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Old 10-08-2008, 08:59 PM
 
Location: SE Michigan
54 posts, read 188,317 times
Reputation: 14

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When I was on Maui earlier this year there was talk of the government imposing some new legislation regulating B&B type accomodations. From the look of some of the sites I've looked at it seems to have passed. Does anyone have any info on the specific details of this?

Mahalo
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Old 10-09-2008, 10:25 PM
 
820 posts, read 2,880,005 times
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It's true, Maui County gov has cracked down on unlicensed Temporary Vacation Rentals (TVRs). Many places have closed down. There are still licensed B&Bs, which can be found via the internet.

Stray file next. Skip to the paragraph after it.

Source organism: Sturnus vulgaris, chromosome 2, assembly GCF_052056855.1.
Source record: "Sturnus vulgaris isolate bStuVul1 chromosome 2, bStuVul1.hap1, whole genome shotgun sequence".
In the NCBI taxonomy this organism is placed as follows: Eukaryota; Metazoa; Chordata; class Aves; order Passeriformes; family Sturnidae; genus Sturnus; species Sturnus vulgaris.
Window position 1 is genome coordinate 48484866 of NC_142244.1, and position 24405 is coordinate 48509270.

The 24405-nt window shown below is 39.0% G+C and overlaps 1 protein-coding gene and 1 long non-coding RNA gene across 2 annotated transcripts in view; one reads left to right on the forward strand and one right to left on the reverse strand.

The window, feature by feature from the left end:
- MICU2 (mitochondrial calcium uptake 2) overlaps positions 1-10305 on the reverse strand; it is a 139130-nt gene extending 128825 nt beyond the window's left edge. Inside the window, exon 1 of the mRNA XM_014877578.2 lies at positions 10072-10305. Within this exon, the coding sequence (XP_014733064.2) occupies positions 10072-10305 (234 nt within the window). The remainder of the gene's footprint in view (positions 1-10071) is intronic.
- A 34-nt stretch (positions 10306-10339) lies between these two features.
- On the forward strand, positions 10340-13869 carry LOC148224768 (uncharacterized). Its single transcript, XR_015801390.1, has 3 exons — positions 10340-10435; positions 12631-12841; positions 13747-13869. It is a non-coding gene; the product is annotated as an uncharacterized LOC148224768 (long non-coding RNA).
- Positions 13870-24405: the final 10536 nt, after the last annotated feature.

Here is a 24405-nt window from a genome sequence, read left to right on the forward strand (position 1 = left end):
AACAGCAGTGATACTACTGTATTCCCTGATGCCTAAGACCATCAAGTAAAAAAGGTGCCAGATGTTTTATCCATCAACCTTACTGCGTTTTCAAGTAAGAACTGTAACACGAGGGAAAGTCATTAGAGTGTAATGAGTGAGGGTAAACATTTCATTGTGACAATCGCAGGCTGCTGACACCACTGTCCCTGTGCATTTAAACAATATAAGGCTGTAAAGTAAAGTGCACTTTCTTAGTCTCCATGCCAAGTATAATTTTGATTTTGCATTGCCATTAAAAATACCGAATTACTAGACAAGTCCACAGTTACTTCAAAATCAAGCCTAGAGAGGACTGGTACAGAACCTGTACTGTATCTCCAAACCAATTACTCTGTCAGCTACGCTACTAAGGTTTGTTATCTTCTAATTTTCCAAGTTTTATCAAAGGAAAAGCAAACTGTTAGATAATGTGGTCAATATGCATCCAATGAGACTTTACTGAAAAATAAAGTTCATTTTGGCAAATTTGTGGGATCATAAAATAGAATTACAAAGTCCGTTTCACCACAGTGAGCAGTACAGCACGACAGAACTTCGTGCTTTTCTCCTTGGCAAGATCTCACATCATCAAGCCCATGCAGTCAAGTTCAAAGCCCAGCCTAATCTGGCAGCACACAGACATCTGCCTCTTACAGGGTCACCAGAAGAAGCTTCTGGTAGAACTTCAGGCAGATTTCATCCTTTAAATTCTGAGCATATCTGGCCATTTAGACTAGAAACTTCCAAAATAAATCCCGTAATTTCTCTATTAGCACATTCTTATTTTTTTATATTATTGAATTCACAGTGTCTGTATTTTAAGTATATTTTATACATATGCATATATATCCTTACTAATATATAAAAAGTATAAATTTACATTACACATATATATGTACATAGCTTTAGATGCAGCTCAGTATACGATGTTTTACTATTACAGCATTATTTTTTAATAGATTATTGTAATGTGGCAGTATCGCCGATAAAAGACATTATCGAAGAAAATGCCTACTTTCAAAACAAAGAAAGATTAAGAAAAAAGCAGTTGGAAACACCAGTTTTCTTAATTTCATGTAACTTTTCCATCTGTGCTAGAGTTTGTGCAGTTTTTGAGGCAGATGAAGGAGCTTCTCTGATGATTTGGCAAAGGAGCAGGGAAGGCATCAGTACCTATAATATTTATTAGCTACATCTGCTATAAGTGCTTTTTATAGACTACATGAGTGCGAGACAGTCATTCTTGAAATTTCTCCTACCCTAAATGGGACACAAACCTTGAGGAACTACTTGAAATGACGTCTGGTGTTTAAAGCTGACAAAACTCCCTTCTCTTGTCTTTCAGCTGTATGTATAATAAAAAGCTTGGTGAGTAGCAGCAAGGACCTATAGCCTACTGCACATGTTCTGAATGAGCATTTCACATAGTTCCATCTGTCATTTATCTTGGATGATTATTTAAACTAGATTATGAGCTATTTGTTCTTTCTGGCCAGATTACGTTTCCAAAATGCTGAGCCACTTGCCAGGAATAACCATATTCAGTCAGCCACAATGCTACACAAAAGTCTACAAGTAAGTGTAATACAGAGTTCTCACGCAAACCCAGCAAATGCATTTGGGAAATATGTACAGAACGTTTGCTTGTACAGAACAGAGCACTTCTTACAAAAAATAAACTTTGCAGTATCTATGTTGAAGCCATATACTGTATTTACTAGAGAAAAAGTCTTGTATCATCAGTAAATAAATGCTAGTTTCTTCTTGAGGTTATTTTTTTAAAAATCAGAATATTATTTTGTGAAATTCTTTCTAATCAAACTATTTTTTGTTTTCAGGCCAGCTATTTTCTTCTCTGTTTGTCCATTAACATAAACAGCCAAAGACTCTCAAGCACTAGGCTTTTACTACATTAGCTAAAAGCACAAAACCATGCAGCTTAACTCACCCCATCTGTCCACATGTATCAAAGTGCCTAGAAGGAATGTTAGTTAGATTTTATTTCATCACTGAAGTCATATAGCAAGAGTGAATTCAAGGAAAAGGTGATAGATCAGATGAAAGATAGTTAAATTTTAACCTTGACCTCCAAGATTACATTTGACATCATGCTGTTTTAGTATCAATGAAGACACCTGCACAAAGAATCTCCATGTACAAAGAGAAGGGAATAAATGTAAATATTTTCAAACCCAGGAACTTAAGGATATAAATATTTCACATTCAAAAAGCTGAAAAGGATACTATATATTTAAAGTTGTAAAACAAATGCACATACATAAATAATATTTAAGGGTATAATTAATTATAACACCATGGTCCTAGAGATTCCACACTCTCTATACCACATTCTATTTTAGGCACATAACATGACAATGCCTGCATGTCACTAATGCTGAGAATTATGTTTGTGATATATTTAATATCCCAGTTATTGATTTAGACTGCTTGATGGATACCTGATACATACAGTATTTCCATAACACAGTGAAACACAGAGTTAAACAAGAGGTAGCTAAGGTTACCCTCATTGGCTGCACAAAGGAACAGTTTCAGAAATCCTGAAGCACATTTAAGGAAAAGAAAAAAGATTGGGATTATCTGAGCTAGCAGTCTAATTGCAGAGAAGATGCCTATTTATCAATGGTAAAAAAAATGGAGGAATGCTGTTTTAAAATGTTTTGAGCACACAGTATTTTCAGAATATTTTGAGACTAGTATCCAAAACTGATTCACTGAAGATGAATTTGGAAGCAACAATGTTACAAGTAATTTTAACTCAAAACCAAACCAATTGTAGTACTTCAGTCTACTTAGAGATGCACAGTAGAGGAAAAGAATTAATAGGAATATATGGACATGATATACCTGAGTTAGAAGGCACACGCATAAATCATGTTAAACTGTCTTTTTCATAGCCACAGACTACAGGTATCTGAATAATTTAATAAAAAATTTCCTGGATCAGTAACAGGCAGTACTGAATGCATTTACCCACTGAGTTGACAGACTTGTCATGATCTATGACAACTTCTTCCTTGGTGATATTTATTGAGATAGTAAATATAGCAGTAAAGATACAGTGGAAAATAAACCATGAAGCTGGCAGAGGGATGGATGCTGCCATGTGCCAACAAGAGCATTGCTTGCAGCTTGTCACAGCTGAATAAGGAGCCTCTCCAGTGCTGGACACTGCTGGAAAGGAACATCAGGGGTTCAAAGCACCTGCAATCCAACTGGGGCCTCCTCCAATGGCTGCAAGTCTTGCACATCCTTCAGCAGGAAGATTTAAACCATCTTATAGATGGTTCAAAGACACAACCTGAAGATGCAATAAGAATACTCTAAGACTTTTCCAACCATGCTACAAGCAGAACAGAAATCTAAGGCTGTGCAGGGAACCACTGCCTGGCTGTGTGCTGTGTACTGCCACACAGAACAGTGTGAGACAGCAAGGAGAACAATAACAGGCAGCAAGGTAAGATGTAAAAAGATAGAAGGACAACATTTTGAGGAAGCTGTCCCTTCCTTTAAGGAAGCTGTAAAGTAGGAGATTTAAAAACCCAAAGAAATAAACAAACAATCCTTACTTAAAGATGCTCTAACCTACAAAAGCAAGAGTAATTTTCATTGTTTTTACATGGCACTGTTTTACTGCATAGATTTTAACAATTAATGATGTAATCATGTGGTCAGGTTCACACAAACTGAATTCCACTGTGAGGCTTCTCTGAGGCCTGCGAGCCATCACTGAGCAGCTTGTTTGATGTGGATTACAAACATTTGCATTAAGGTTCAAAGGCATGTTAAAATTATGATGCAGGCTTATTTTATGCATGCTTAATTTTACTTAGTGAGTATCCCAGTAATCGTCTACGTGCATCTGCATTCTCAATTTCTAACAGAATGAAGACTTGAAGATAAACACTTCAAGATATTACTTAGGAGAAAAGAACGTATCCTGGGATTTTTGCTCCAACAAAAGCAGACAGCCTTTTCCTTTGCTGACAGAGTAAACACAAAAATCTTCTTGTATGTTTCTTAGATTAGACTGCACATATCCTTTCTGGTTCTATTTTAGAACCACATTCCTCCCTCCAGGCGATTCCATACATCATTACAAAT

On which area of the island are you looking to stay?
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Old 10-09-2008, 10:40 PM
 
Location: SE Michigan
54 posts, read 188,317 times
Reputation: 14
Quote:
Originally Posted by Calico Salsa View Post
It's true, Maui County gov has cracked down on unlicensed Temporary Vacation Rentals (TVRs). Many places have closed down. There are still licensed B&Bs, which can be found via the internet.

On which area of the island are you looking to stay?
I intend to stay in Kihei. What is the intent behind the "crack down" on TVR's? What are the specifics?
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Old 10-10-2008, 05:16 PM
 
820 posts, read 2,880,005 times
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There's a lot about that topic on this site and the internet already, you can Google it to get a broader perspective. Here's what I hear:

From the County's point of view:
Bottom line, they were illegal. Some places had lots of complaints from neighbors due to noise and parties and extra cars parking on the street. Most didn't collect and pay the hotel tax. Most didn't report the income. Residential areas and homes are not zoned for vacation rentals. It took housing away from residents; that is, if not used for TVRs, the homeowner would probably rent out the house/ohana/cottage to a long term renter. It took bookings away from licensed places.

From the TVR owner point of view: